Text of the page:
Here are a few: 

Essential Gear

Since I started hunting the backcountry, I have become more of a gear nerd than ever before. Let’s not make this more complicated than it is, though. To pull off a backpack hunt, you are gonna want a good backpack, boots, sleep system (shelter, sleeping bag, sleeping pad), cook system (stove, cup, etc.), and water purification (pump, gravity, purifier, etc.). Everything else runs pretty parallel with what you’d bring on any hunt.

Gear is something that I could talk about to someone literally all day. Trying to get as lightweight as possible, and different ways of eliminating one item here and there, are things that I nerd out about. Usually, the more lightweight one goes, the more comfort one is giving up. Comfort comes at a cost, and that cost is weight in your pack. So, when you’re packing gear, ask yourself, “Do I really need this?” Aside from a first aid kit/survival gear, if something rides in your backpack for three trips and you don’t use it once, chances are you can leave it at home. This way of packing is all mental.

Packing your backpack a certain way can yield to huge benefits with how a load rides in your pack during your hike.
Packing your backpack a certain way can yield to huge benefits with how a load rides in your pack during your hike.

Go Cost-Effective

In light of gear, let’s talk about a budget. I’m not going to lie, this stuff can get pretty pricey. It took me a year or so to acquire all of the gear that I needed for a backpack hunt. I’d just buy one item here and there. With social media and other media influences, it’s easy to fall in the trap of thinking that you need the latest and greatest. The fact of the matter is, though, you really don’t.

Hunters were backpack hunting well before any of these high-end companies existed. They did it in jeans, checkered jackets, and were probably tougher than anyone out there today. Items that I would not skimp on are your backpack and your boots. These are both things that will ride with you the whole hunt. Think of your boots like tires and a pack like the truck above them. A faulty item of either can make or break your hunt.

With the other stuff, though, if it comes down to buying a 5-pound tent or not going hunting at all, buy the 5-pound tent and deal with the heavier load. I carried around a 7-pound tent for years when I started backpack hunting.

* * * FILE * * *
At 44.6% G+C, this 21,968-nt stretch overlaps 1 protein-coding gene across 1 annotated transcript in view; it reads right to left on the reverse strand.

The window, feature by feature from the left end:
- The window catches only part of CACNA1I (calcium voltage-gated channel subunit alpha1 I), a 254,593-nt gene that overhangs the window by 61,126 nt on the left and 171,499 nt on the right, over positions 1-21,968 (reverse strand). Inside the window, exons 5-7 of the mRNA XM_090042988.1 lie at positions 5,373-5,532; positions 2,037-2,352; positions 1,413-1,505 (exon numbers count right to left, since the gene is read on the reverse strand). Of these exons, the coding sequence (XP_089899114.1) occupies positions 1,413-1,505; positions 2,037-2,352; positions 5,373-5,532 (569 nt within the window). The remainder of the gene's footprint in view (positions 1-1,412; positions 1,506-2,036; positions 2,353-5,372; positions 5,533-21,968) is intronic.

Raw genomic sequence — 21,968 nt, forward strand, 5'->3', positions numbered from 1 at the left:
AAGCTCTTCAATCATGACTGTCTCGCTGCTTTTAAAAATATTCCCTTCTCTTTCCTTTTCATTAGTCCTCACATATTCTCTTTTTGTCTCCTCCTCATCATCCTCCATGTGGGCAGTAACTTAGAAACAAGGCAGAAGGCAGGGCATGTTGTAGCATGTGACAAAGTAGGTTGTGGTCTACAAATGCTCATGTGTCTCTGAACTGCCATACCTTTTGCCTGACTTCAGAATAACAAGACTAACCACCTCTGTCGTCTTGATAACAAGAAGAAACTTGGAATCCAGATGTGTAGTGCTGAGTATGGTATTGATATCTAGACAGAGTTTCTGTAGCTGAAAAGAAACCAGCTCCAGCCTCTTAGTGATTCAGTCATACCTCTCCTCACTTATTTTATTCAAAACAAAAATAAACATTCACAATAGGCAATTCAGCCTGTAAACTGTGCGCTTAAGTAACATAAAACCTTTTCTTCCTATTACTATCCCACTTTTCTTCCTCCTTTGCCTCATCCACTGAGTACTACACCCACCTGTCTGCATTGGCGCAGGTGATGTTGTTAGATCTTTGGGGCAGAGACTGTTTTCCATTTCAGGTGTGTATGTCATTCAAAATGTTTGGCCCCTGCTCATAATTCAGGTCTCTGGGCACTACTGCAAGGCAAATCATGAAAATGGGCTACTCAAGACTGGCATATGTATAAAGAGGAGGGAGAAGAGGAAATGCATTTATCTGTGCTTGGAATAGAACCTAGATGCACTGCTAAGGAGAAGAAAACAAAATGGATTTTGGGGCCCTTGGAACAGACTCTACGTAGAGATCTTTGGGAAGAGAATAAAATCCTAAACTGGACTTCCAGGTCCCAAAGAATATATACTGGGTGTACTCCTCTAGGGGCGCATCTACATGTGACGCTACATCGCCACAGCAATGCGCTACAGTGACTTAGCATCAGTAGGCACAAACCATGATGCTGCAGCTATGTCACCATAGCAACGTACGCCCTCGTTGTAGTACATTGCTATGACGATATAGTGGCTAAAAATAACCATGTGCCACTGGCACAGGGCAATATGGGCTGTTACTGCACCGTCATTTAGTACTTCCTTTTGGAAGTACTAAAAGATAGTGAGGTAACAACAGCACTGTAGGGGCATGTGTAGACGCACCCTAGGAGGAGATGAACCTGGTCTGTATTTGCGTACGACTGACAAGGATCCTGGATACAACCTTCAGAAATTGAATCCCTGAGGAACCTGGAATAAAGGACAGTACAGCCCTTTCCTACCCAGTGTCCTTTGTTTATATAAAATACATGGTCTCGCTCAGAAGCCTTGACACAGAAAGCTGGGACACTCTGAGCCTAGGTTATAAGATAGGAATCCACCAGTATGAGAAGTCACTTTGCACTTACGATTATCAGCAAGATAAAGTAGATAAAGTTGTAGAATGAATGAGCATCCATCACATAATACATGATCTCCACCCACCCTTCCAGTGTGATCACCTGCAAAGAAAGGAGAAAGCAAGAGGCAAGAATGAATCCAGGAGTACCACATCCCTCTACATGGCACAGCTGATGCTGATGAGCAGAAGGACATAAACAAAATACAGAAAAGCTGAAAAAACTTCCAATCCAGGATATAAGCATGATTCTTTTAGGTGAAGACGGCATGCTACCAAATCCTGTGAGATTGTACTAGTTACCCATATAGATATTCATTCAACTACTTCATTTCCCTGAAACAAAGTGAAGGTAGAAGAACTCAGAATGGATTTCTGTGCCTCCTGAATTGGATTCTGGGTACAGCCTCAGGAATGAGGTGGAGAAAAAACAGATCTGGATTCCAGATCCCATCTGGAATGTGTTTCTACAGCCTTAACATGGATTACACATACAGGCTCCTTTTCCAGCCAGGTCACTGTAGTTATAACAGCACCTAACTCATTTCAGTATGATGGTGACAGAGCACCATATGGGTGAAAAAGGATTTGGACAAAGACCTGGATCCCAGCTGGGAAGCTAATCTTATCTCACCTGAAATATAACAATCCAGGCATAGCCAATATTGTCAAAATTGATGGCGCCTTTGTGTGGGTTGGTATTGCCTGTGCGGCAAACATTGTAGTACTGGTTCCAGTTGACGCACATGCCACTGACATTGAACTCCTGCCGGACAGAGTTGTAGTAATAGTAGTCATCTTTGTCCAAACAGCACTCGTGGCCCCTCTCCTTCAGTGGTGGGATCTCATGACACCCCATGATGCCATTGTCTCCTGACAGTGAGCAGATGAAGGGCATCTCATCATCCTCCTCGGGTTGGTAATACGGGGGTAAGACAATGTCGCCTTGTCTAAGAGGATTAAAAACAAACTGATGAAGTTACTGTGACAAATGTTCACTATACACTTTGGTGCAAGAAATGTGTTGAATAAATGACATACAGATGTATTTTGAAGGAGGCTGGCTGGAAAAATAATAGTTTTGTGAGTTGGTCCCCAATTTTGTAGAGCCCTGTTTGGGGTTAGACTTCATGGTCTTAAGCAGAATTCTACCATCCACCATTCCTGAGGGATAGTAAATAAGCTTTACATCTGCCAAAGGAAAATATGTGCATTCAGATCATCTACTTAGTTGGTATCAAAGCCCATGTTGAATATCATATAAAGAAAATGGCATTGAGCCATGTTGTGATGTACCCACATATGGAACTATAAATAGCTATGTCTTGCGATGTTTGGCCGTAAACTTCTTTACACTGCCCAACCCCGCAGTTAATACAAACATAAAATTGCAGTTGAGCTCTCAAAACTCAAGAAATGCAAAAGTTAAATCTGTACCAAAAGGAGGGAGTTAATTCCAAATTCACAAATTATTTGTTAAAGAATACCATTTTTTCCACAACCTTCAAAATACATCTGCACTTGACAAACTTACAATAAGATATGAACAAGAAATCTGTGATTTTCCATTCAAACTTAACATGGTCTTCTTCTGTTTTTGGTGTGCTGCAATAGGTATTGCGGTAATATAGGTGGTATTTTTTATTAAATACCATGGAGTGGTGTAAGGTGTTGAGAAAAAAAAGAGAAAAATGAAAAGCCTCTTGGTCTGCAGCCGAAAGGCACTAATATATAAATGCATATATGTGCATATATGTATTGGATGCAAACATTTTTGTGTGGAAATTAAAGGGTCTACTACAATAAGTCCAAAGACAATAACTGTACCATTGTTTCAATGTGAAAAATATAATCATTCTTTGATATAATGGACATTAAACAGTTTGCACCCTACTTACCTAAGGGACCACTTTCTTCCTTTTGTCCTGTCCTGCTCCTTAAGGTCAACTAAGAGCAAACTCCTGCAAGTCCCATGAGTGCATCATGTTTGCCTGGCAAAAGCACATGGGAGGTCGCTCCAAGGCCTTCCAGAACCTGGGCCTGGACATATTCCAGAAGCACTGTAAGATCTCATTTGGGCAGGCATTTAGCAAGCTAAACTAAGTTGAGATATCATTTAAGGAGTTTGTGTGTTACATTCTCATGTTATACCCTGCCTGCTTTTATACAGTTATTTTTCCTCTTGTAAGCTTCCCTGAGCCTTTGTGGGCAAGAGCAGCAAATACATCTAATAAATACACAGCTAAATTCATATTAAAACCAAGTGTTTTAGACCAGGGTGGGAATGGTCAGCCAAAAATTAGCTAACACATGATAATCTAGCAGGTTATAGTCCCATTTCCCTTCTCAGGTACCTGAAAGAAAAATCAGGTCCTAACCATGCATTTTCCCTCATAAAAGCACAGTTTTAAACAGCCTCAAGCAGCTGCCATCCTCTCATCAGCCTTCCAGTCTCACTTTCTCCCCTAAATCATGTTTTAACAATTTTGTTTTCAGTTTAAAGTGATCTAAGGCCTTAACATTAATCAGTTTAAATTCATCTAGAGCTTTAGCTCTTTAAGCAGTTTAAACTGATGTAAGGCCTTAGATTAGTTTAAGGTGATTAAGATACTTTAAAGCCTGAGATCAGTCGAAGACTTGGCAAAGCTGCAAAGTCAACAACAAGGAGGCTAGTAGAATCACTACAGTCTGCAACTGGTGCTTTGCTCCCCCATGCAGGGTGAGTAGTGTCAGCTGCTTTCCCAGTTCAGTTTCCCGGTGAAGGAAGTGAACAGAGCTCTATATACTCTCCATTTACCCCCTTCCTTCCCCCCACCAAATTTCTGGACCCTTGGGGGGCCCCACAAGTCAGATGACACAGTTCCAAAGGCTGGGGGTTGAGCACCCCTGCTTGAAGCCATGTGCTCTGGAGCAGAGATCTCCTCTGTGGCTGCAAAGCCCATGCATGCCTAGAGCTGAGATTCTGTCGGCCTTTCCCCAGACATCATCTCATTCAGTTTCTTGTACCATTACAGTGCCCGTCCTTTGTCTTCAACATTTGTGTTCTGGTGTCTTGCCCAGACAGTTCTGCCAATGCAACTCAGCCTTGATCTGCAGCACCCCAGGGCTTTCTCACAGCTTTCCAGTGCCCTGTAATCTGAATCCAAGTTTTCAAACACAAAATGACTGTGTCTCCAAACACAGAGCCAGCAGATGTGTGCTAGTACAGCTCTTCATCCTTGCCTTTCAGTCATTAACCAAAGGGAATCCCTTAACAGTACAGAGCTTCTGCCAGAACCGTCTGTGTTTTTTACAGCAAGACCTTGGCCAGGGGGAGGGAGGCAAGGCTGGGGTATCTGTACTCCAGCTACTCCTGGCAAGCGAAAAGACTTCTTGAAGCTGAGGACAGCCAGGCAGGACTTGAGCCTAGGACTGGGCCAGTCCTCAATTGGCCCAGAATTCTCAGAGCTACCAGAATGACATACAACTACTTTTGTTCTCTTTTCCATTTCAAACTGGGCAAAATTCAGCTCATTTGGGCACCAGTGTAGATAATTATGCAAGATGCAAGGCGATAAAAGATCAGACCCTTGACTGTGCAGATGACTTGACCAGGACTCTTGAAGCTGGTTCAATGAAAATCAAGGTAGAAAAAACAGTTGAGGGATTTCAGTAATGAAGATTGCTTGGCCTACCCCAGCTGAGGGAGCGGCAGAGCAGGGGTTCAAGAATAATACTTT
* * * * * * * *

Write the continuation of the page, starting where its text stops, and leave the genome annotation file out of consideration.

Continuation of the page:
Physical Fitness

Physical fitness is pretty big in the hunting world these days. I think it’s great. A bunch of folks trying to better themselves in the name of hunting. Backpack hunting is no exception to this, and if one wants to do so, physical fitness is something that one should definitely pay attention to. Just getting into camp can be challenging. Think about getting an animal out on top of that!

No, I’m not saying that a hunter needs to be a shredded ultra-marathon runner. It needs to be on the radar, though. Working on cardio and core strength will go a long way on a backpack hunt. Hitting the stair stepper with your backpack strapped on is a great way to prepare for the mountains. If you don’t want to go to the gym, load up your pack and hike a local trail, or even just around your neighborhood. I’ve done all of the above to prepare for hunts. Pick what works best for you and take action. You won’t regret it come game day.


Where to Go?

Where to go seems like it’s a pretty universal question throughout hunting. Bring backpack hunting into the mix, though, and it’s a whole new challenge. Backcountry areas are not the easiest to just go and check out like you would any other spot. They require a ton of effort, and in the case of hunting out of state, a person might not even get to do so until opening day.

Studying maps, both online and paper, is going to give you a great idea of what you are getting into. It will lay out a foundation of country to work with. Seeing trails and wilderness areas helps out a ton here. For me, I like to start looking for trails that head into the general area that I might want to hunt. Along those trails, I’ll look for potential camp spots, water and glassing knobs.

If someone can’t make it in for a scouting trip, calling the local game and fish or forest service can do wonders. Don’t just ask them where the deer are, though. Show them that you’ve been doing research and mention specific areas that intrigue you. I’ve learned a lot from doing this and spoken to some exceptionally generous people.


Final Thoughts

Since that early morning drive, my thought process on backpack hunting has changed completely. This is one of those times that I’m glad I didn’t stick to my guns, because I would have never experienced the amazing things I have. The main one being the adventure of it all

This is one of the beauties of backcountry hunting. Even if I hike into an area for a few days and don’t fill my tag, I’ve got a grin from ear to ear on my way back to the truck. It is so much more than the tag. It’s the experience and everything that comes with backpack hunting that drives me, and others I know, to continue doing it.

If you’ve been on the fence about trying it, my best advice to you is to hop over. With any luck, maybe this article will plant a seed in your head — it’s up to you to water it.

High-country mule deer buck killed by the author on a backpack hunt in Colorado.
High-country mule deer buck killed by the author on a backpack hunt in Colorado.

Photos by Josh Kirchner